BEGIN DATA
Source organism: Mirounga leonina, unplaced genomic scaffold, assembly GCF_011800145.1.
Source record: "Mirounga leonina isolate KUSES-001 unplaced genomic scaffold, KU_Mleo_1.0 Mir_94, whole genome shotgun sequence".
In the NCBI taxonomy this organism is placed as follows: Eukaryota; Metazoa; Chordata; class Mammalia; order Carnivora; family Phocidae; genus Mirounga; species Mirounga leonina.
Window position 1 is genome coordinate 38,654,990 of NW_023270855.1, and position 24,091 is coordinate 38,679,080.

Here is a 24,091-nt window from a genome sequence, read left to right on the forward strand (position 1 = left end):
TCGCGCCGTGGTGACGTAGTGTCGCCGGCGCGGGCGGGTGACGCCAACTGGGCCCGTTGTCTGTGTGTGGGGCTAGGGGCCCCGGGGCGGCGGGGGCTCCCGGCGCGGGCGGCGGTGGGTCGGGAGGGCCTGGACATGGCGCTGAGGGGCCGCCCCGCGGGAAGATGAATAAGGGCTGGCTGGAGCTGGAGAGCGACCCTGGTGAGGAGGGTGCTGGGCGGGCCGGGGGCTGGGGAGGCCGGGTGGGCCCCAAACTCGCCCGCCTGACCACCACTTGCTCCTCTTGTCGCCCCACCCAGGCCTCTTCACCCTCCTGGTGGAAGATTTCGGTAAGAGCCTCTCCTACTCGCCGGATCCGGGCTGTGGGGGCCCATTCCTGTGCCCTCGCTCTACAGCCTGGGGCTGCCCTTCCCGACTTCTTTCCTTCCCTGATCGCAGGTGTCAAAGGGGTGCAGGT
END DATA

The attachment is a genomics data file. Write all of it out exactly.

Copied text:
Source organism: Mirounga leonina, unplaced genomic scaffold, assembly GCF_011800145.1.
Source record: "Mirounga leonina isolate KUSES-001 unplaced genomic scaffold, KU_Mleo_1.0 Mir_94, whole genome shotgun sequence".
In the NCBI taxonomy this organism is placed as follows: Eukaryota; Metazoa; Chordata; class Mammalia; order Carnivora; family Phocidae; genus Mirounga; species Mirounga leonina.
Window position 1 is genome coordinate 38,654,990 of NW_023270855.1, and position 24,091 is coordinate 38,679,080.

Here is a 24,091-nt window from a genome sequence, read left to right on the forward strand (position 1 = left end):
TCGCGCCGTGGTGACGTAGTGTCGCCGGCGCGGGCGGGTGACGCCAACTGGGCCCGTTGTCTGTGTGTGGGGCTAGGGGCCCCGGGGCGGCGGGGGCTCCCGGCGCGGGCGGCGGTGGGTCGGGAGGGCCTGGACATGGCGCTGAGGGGCCGCCCCGCGGGAAGATGAATAAGGGCTGGCTGGAGCTGGAGAGCGACCCTGGTGAGGAGGGTGCTGGGCGGGCCGGGGGCTGGGGAGGCCGGGTGGGCCCCAAACTCGCCCGCCTGACCACCACTTGCTCCTCTTGTCGCCCCACCCAGGCCTCTTCACCCTCCTGGTGGAAGATTTCGGTAAGAGCCTCTCCTACTCGCCGGATCCGGGCTGTGGGGGCCCATTCCTGTGCCCTCGCTCTACAGCCTGGGGCTGCCCTTCCCGACTTCTTTCCTTCCCTGATCGCAGGTGTCAAAGGGGTGCAGGT